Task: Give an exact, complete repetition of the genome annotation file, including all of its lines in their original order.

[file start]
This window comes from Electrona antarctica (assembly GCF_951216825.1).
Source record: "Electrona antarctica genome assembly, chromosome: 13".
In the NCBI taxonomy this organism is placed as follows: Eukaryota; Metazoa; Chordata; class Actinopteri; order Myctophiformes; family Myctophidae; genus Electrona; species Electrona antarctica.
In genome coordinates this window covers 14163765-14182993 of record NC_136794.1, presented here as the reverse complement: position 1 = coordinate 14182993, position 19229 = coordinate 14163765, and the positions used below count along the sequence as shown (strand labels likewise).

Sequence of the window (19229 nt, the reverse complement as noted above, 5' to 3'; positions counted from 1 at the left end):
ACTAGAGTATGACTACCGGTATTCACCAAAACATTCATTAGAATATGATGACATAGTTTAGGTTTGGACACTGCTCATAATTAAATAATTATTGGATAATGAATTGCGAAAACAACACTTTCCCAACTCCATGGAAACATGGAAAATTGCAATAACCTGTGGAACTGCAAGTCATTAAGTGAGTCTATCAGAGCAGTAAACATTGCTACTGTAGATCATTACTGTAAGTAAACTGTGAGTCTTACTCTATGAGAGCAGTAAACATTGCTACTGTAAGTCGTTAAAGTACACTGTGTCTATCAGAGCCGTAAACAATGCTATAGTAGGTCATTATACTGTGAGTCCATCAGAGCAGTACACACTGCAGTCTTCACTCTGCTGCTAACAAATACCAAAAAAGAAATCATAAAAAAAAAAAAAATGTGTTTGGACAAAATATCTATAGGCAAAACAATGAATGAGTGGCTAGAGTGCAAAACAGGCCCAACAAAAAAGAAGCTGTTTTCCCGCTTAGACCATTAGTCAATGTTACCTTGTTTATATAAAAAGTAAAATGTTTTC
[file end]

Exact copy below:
This window comes from Electrona antarctica (assembly GCF_951216825.1).
Source record: "Electrona antarctica genome assembly, chromosome: 13".
In the NCBI taxonomy this organism is placed as follows: Eukaryota; Metazoa; Chordata; class Actinopteri; order Myctophiformes; family Myctophidae; genus Electrona; species Electrona antarctica.
In genome coordinates this window covers 14163765-14182993 of record NC_136794.1, presented here as the reverse complement: position 1 = coordinate 14182993, position 19229 = coordinate 14163765, and the positions used below count along the sequence as shown (strand labels likewise).

Sequence of the window (19229 nt, the reverse complement as noted above, 5' to 3'; positions counted from 1 at the left end):
ACTAGAGTATGACTACCGGTATTCACCAAAACATTCATTAGAATATGATGACATAGTTTAGGTTTGGACACTGCTCATAATTAAATAATTATTGGATAATGAATTGCGAAAACAACACTTTCCCAACTCCATGGAAACATGGAAAATTGCAATAACCTGTGGAACTGCAAGTCATTAAGTGAGTCTATCAGAGCAGTAAACATTGCTACTGTAGATCATTACTGTAAGTAAACTGTGAGTCTTACTCTATGAGAGCAGTAAACATTGCTACTGTAAGTCGTTAAAGTACACTGTGTCTATCAGAGCCGTAAACAATGCTATAGTAGGTCATTATACTGTGAGTCCATCAGAGCAGTACACACTGCAGTCTTCACTCTGCTGCTAACAAATACCAAAAAAGAAATCATAAAAAAAAAAAAAATGTGTTTGGACAAAATATCTATAGGCAAAACAATGAATGAGTGGCTAGAGTGCAAAACAGGCCCAACAAAAAAGAAGCTGTTTTCCCGCTTAGACCATTAGTCAATGTTACCTTGTTTATATAAAAAGTAAAATGTTTTC